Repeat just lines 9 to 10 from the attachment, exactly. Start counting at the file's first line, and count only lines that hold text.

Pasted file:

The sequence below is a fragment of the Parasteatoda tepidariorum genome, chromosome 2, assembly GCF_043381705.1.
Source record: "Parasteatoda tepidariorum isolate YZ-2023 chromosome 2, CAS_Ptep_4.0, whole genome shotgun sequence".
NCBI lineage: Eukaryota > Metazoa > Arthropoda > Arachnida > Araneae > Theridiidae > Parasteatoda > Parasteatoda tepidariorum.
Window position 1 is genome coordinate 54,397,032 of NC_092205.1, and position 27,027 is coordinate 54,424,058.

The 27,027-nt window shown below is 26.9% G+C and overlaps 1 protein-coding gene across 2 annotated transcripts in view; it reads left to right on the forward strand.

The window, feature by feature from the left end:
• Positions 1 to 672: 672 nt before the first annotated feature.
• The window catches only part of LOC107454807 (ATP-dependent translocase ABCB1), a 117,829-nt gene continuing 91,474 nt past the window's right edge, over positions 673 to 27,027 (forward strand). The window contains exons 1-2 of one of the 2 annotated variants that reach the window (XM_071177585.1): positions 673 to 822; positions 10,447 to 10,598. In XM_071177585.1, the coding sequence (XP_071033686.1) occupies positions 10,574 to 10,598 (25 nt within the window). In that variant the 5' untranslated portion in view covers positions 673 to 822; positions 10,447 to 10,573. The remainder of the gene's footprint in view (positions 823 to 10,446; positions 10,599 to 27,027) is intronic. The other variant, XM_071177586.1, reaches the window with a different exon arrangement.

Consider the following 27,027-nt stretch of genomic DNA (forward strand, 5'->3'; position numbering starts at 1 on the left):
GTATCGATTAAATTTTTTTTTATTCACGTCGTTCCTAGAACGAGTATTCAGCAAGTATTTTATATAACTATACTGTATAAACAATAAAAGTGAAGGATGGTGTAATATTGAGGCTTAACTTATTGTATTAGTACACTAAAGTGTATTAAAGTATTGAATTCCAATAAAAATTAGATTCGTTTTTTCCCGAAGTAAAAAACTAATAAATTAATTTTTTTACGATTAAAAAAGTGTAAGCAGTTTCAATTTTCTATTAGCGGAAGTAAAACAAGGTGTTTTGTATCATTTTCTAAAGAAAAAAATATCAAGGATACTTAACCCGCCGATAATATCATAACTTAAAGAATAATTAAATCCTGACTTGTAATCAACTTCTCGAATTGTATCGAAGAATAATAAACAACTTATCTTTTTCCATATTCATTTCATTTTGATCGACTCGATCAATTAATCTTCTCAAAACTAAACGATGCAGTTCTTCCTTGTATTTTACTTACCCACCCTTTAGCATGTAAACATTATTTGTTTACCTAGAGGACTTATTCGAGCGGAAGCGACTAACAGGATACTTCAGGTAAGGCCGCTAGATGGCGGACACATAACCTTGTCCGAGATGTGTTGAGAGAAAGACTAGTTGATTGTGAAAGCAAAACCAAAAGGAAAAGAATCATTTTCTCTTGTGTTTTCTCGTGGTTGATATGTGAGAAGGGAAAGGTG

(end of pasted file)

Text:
Consider the following 27,027-nt stretch of genomic DNA (forward strand, 5'->3'; position numbering starts at 1 on the left):
GTATCGATTAAATTTTTTTTTATTCACGTCGTTCCTAGAACGAGTATTCAGCAAGTATTTTATATAACTATACTGTATAAACAATAAAAGTGAAGGATGGTGTAATATTGAGGCTTAACTTATTGTATTAGTACACTAAAGTGTATTAAAGTATTGAATTCCAATAAAAATTAGATTCGTTTTTTCCCGAAGTAAAAAACTAATAAATTAATTTTTTTACGATTAAAAAAGTGTAAGCAGTTTCAATTTTCTATTAGCGGAAGTAAAACAAGGTGTTTTGTATCATTTTCTAAAGAAAAAAATATCAAGGATACTTAACCCGCCGATAATATCATAACTTAAAGAATAATTAAATCCTGACTTGTAATCAACTTCTCGAATTGTATCGAAGAATAATAAACAACTTATCTTTTTCCATATTCATTTCATTTTGATCGACTCGATCAATTAATCTTCTCAAAACTAAACGATGCAGTTCTTCCTTGTATTTTACTTACCCACCCTTTAGCATGTAAACATTATTTGTTTACCTAGAGGACTTATTCGAGCGGAAGCGACTAACAGGATACTTCAGGTAAGGCCGCTAGATGGCGGACACATAACCTTGTCCGAGATGTGTTGAGAGAAAGACTAGTTGATTGTGAAAGCAAAACCAAAAGGAAAAGAATCATTTTCTCTTGTGTTTTCTCGTGGTTGATATGTGAGAAGGGAAAGGTG